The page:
The Respondent argued that claim 1 was firstly based on claim 73 as filed. Moreover, since claim 73 was the only claim addressing a herringbone pattern, lines 6 to 7 of original page 10 (as published) referred to this claim. Furthermore, claim 73 as well as page 10 disclosed that the short sides of the floorboards of a herringbone floor did not need to have any locking means, and page 10 further specified that they might also be glued to hold the floorboards together. Even if such a "blunt" short side would lead to a gap in a herringbone pattern, this would be a question of how to carry out the invention, and not of added subject-matter. Although page 10 did not refer to an "inward angling" of the long sides of the floorboards, this was derivable from claim 73 itself. Finally, another basis for "inward angling" of a joint system on the long side(s) with locking features shown in figure 13 can be found on page 24, at line 32 (as published). Claim 1 therefore was disclosed by the application as filed.

VII.2 Novelty and inventive step

The Appellant argued that paragraph [0003] of the patent, lines 28 to 31 and 36 to 41, did not describe a decorative surface layer which necessarily had to be made of high pressure laminate. Thus, a surface of laminate was in fact also present in the decorative layer of D3/D3a. Moreover, figures 7 and 8 of D3/D3a disclosed a projecting locking element (i.e. the "projection 19"), having a narrow stem and a bulbous portion at its end. This locking element of the "connector 18" had to engage a narrow slot of an adjacent floorboard, whereby the slot opened up into a broader ball-shaped space to thus accommodate the bulbous portion. Therefore, the narrow stem and slot and the bulbous portion and ball-shaped space, respectively, of D3/D3a, corresponded to both the first tongue with tongue groove and second projecting locking element with locking groove of claim 1 of the patent. Although "snapping in" of the projecting locking elements was foreseen in D3/D3a, if floorboards of considerable thickness had to be connected, "angling in" of D3/D3a's locking elements was also possible. Since the "connector 18" and its "projections 19" were flexible, the stem's base was bent at the point of deflection during angling in, but when it had been connected to the adjacent floorboard it remained in shape, thus leaving no gaps between floorboards behind. Therefore claim 1 lacked novelty over D3/D3a.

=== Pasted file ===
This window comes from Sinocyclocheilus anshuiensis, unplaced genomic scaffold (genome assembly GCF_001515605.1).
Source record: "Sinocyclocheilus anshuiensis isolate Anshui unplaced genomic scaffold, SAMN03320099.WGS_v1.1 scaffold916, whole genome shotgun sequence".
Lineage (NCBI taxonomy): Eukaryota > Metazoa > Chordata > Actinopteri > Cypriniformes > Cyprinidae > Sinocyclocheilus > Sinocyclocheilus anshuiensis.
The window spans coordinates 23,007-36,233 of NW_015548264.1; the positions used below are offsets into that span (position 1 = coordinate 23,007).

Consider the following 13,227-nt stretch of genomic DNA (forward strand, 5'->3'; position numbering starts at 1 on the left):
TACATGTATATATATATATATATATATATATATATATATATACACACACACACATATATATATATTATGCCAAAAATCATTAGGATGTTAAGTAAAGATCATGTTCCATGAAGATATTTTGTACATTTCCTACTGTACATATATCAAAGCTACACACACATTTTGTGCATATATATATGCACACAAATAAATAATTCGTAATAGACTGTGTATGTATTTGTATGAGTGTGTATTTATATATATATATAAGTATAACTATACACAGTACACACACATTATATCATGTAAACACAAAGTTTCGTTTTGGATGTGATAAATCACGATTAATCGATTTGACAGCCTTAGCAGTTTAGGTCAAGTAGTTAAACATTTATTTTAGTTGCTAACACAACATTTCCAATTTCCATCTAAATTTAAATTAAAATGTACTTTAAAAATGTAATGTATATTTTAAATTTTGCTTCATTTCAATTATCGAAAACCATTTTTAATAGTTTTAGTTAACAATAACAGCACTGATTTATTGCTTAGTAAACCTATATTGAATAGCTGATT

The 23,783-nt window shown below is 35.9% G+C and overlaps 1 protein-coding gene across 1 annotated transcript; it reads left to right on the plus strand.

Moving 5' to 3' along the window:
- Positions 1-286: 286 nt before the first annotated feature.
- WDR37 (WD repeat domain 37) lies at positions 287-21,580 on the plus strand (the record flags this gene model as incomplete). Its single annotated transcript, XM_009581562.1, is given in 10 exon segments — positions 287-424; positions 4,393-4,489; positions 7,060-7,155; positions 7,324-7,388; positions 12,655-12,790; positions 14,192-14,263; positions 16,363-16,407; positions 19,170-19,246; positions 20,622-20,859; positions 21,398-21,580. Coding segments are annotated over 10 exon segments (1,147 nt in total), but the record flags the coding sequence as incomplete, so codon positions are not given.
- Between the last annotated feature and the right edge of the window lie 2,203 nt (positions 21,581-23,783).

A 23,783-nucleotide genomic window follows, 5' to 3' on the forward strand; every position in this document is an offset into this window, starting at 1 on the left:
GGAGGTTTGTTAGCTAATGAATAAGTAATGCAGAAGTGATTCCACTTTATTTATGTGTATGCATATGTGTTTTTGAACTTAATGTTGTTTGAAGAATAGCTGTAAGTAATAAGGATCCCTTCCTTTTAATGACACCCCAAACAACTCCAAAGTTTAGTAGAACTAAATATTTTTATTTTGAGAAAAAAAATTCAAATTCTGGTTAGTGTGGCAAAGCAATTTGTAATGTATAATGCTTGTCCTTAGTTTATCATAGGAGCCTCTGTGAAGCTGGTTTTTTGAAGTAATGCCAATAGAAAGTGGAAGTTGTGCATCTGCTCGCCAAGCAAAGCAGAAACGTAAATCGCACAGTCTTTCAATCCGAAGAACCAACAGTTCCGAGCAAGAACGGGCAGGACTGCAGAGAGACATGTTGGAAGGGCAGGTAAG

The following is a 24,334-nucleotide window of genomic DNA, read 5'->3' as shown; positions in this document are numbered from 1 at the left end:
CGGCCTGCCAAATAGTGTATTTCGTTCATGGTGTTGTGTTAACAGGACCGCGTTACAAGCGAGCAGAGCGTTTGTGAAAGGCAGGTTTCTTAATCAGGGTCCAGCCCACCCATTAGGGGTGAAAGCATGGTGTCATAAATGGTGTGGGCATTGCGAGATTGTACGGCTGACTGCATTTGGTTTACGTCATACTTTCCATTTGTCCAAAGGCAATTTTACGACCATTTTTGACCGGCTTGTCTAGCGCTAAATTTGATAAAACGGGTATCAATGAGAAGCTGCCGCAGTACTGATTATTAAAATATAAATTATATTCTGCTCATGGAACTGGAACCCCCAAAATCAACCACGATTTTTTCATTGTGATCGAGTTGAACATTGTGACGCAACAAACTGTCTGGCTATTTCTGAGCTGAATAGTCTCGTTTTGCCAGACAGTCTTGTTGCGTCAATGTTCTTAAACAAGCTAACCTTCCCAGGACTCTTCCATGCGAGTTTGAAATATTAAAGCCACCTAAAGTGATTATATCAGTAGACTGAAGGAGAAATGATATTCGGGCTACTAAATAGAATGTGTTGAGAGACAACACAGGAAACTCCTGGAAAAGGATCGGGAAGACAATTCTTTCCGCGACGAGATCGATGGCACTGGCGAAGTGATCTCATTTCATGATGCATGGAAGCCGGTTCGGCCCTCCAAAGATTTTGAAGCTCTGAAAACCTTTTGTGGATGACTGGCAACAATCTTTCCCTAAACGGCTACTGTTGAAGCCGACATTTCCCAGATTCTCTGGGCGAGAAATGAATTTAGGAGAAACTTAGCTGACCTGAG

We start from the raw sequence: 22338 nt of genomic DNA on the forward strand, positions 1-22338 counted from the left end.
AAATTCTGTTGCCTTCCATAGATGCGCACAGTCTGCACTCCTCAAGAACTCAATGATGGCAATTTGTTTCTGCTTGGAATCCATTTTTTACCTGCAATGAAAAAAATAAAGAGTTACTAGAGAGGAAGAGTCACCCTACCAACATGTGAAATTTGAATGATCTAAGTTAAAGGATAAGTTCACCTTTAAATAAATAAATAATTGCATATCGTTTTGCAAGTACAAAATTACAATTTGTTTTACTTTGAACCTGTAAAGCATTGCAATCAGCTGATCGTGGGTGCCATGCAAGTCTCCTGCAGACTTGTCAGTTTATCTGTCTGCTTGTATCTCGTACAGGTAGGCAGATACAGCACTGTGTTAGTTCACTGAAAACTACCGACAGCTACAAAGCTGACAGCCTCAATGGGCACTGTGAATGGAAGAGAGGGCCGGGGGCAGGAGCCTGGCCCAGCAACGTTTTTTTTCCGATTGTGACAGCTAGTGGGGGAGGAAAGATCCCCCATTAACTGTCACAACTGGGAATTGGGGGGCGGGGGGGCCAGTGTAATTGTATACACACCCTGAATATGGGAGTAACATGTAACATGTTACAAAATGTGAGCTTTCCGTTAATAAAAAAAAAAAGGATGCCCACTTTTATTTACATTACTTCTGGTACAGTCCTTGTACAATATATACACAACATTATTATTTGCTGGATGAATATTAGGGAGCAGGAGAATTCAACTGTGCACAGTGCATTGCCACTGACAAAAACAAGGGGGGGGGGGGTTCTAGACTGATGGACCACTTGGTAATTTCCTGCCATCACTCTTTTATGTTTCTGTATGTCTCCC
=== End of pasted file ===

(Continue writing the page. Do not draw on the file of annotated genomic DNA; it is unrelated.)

As for inventive step, the Appellant further argued that if claim 1 differed from D3/D3a in that the decorative surface was a laminate and that locking-together of adjacent floorboards was achieved by inward angling, then firstly the provision of a laminate surface layer was commonly known in the art, and therefore obvious. Secondly, the problem underlying the inward angling was independent from the surface layer's design and, starting from the figure 7 embodiment of D3/D3a, was to further improve the "snapping in" connection of D7, i.e. to make it still simpler, stronger, tighter and better aligned. To this end, although some drawbacks of the "inward angling" locking strip shown in the figure 6 embodiment of D3/D3a, such as gaps and risk of rattling, had been overcome by the u-shaped connectors in the figure 7 embodiment of D3/D3a, D7 taught that u-shaped clips were disadvantageous, and that instead of this an "integrated" locking strip should be foreseen, which was connected by inward angling, cf. D7, figs. 1a and 1b. Paragraph [0043] of D3/D3a would not lead away from an inward angling locking strip as suggested by D7, since such a connection was only described as being "difficult" (but not impossible). Although figures 4 and 5 of D7 did not suggest a herringbone pattern, the design of suitably opposed panels for such a flooring was common technical knowledge, and thus, in the light of D3/D3a and D7, the skilled person would finally arrive at the subject-matter of claim 1.